[Behind-the-scenes with amazing silverwork]

The Collection of Cardinal Sfondrati from Vatican Patrons of the Arts on Vimeo.

[Behind-the-scenes with amazing silverwork]

It is interesting to note that the silver bowls and cups used to house these religious relics were originally “profane” in origin and likely domestic pieces that would have been used at an official banquet. However, they were so treasured, that in the hands of craftsmen in the 1600s these were consecrated and adorned with religious symbology to be made appropriate resting places for the ashes of sanctified relics.

These pieces were then in the custody of St. Cecilia until the early 20th century when they were brought to the Vatican Museums.

{Guido Cornini, Curator of the Decorative Arts Department, gives you more information on the restoration of these beautiful reliquaries now housed in the “Room of the Tributes” in the Vatican Museums….}

See our other restoration videos on our website by clicking here!

Beyond the Candelabras

The Gallery of the Candelabras takes its names from a pair of massive marble candelabra that help divide the hall, which was arranged by Pope Pius VI in the 18th century. It is within this gallery some of the most important decoration in the Museums can be found. The paintings on the wall were completed by Domenico Torti and Ludwig Seitz. This highly trafficked hall of the Museum is currently undergoing a very important restoration that will highlight these paintings and return them to their original splendor.

20150107_093057Through speaking with head restorer, Francesca Persegati, we learned that the restorers are very interested in this project because it’s a chance to study and work on 20th century mural painting. The other fact that makes this project unique, is that the paintings aren’t frescoes, but instead Torti and Seitz used tempera colors. In addition, the restoration team has not only cleaned the walls, but they also had to evaluate the damage of the roof and the work that must be done to fix it and prevent future damage.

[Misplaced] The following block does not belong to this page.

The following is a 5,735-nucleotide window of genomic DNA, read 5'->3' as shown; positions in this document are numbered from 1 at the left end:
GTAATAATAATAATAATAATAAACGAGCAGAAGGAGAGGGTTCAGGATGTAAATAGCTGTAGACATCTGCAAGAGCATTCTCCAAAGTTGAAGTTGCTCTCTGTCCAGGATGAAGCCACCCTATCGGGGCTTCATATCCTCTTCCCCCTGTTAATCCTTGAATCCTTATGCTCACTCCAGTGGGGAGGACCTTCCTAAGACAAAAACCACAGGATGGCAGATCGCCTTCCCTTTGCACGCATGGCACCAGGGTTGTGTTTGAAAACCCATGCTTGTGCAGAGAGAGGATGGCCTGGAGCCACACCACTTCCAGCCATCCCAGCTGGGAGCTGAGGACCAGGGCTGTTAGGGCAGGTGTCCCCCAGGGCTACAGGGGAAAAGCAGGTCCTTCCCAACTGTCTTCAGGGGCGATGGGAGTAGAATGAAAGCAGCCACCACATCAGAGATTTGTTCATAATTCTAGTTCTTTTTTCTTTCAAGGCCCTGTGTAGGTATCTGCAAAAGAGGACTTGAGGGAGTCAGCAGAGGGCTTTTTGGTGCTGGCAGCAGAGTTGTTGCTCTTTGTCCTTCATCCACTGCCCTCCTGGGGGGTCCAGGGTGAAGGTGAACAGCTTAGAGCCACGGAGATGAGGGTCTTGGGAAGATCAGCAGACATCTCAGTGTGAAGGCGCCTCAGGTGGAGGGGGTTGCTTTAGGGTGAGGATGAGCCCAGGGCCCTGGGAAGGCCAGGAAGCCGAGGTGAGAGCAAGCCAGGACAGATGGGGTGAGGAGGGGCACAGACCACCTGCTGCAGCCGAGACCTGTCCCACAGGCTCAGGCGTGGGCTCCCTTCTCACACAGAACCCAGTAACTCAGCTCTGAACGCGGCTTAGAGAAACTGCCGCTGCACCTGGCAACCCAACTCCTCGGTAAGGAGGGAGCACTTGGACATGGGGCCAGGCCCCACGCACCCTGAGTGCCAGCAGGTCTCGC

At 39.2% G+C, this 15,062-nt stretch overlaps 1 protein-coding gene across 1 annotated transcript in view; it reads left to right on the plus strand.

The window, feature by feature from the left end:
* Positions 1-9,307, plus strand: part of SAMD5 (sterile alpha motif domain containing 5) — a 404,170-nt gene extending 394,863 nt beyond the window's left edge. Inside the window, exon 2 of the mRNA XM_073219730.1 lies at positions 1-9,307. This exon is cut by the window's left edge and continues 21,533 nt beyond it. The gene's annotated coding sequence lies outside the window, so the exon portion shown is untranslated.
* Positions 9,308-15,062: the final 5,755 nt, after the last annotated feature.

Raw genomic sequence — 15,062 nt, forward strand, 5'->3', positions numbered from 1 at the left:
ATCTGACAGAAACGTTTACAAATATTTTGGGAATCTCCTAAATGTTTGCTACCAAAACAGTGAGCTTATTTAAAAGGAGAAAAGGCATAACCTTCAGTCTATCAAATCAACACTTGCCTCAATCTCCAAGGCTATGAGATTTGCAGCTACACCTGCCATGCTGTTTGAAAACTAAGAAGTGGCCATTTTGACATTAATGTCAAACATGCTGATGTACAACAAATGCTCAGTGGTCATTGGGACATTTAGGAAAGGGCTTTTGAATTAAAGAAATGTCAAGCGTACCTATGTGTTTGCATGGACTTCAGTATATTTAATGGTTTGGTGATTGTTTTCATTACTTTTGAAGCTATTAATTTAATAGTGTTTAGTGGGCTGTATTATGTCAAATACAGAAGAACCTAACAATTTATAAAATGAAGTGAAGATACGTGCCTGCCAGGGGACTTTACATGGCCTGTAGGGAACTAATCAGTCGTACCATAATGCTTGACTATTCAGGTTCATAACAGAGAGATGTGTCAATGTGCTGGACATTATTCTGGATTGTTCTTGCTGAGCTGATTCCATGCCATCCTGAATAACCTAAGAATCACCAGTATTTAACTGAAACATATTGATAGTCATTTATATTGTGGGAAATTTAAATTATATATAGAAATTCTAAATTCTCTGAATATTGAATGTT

The restoration of the Gallery of the Candelabras is not only a grand project, but it marks an occasion for scholars and restorers to study different techniques of modern art. Our thanks go to not only to Persegati and her restoration team, but also to Connie Frankino of the Ohio Chapter for making this restoration possible!

Gallery of the Candelabras Presentation from Vatican Patrons of the Arts on Vimeo.

 

 

Ohio Chapter’s Restoration of the First Popemobile

Traditionally, when a pope wanted to travel, he was carried in the sedia gestaoria: a chair carried on the shoulders of a number of papal attendants. Transportation at the time was such that the Pope rarely could leave the hallowed halls of Vatican City. However, in the  mechanized age, Papal transportation began to be more modernized. in 1930, during the priestly jubilee of Pius XI (1922-1939) a special automobile arrived. Pius XI’s actually received a few cars, but possibly the most remarkable was a Graham Paige limousine given to him by the Graham brothers from America (members of the Knights of Columbus – he also had a prestigious Citroën “Lictoria” made in Milan, and a Nurburg style Mercedes Benz).

The limousine was presented in the Vatican on November 9, 1929. Carriage-work was made by the famous American coachbuilder, LeBaron and the sumtuous upholstery was in silk of Havana brown and silver, with the metal accents in gold. Recently, due to the efforts of the Ohio Chapter, the car was restored and now resides in the Vatican Carriage Museum. It remains one of the most fascinating exhibits there.